There are three main events, Open (Bermuda Bowl), Women’s (Venice Cup) and Seniors (D’Orsi Bowl). For beginning bridge players I recommend watching the Seniors as they tend to play fewer fancy conventions. This clickable list of the world’s top grandmasters copied from the WBF site might give you an idea of who to watch:
Bridge may not play well on TV but you can find all recent major championships in stored online movies and you can watch online with expert commentary as they are played, using the BBO vugraph interface. The term for watching bridge is “kibitzing,” although a bridge kibitzer is expected to remain silent at all times.
These are not movies with people’s faces but screens which show all four hands, the bidding, and the cards played in order by clicking next.
If you do not have an id at BBO sign up now! The USBF senior and women’s championships start tomorrow, Friday July 12, in Florida and they will be vugraphed starting Saturday. Click here for the vugraph schedule. Of course you can also play bridge at the BBO site …
To find old play records as “movies” you can go to the BBO archives or you can go to the USBF site and look at results of recent tournaments.
It is both difficult and rewarding to play with your spouse. Difficult because the emotions and anger tend to be overwhelming. “If you loved me you would have given me my ruff!” One tends to take partner’s errors personally when you are married to him. The rewarding part of playing with your spouse is having a great bidding system because you can talk about bridge any time of day or night and bid the monthly Bulletin and Bridge World hands together. “Did you see that article on the Lebensohl variation, shall we play it?”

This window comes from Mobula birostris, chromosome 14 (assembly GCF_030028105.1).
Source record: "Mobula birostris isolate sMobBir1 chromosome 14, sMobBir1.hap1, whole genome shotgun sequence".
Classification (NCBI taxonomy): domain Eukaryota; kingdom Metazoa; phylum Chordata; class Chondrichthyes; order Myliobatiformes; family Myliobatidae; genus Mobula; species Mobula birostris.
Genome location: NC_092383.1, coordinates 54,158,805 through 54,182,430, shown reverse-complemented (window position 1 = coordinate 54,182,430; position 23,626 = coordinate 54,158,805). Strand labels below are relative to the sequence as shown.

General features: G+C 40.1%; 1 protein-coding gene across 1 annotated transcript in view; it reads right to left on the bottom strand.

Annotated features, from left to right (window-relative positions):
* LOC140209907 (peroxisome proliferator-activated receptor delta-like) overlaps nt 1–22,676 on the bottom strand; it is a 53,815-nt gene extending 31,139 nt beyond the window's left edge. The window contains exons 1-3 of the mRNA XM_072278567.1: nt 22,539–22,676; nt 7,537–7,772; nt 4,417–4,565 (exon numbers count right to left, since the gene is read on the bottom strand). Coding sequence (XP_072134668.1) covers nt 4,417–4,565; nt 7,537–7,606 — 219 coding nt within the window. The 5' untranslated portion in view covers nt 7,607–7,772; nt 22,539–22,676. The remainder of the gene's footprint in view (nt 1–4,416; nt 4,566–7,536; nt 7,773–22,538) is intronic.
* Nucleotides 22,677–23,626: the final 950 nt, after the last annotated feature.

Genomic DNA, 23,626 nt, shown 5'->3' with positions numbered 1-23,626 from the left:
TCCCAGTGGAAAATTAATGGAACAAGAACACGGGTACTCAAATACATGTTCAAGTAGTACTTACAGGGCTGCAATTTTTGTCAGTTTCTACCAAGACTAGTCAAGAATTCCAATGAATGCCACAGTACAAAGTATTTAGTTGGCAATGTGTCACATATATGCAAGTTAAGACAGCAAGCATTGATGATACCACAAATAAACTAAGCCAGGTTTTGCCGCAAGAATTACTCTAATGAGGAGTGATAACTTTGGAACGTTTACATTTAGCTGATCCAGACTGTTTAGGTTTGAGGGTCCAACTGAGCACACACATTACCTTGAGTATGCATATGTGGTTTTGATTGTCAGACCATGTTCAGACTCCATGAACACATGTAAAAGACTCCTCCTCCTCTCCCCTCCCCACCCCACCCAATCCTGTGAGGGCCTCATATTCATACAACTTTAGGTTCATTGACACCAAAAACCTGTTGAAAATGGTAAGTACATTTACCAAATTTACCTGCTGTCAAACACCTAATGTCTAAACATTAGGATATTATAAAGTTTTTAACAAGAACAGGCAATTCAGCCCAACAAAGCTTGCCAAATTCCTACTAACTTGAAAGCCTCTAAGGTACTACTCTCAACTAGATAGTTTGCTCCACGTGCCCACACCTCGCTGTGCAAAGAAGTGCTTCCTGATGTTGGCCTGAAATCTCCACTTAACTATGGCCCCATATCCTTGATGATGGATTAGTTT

Steve and I were so angry at each other after the last regional we played that we were ready to quit playing with each other. So I contacted good friend Matthew Granovetter of Bridge Today and asked him for some coaching help. Who better than the author with his wife Pam of the ACBL Bridge Bulletin bridge column showing both sides of an issue?
The use of morning and afternoon game times instead of the traditional afternoon and evening game times at the recent Philadelphia Nationals generated a heated debate on the Bridge Winners website at http://bridgewinners.com/article/view/philadelphia-schedule/ as well as many comments on Facebook and other social media.
Please contribute your opinion if you have ever played in a tournament to our online survey on our polls page. Warning, the survey does not work properly in Safari (on an Ipad or mac) where it will tell you that you have already done the survey.
I recently received an email with a great suggestion from reader Erin for a game to use when teaching bridge to kids. I would love to hear other useful suggestions and experiences in the comments to this article. Share what worked for you with other teachers.
Erin said “I came across a game a long time ago which is useful to teach to kids before they learn bridge. It’s very simple.
Take the honours out of a deck of cards (AKQJT), shuffle them, and deal them between two people. Someone leads a card and the other must follow suit. The winner leads the next card. If you want you can keep a cumulative score that is tricks won over 5, and the winner might be the first to, say, 10 or 20 points.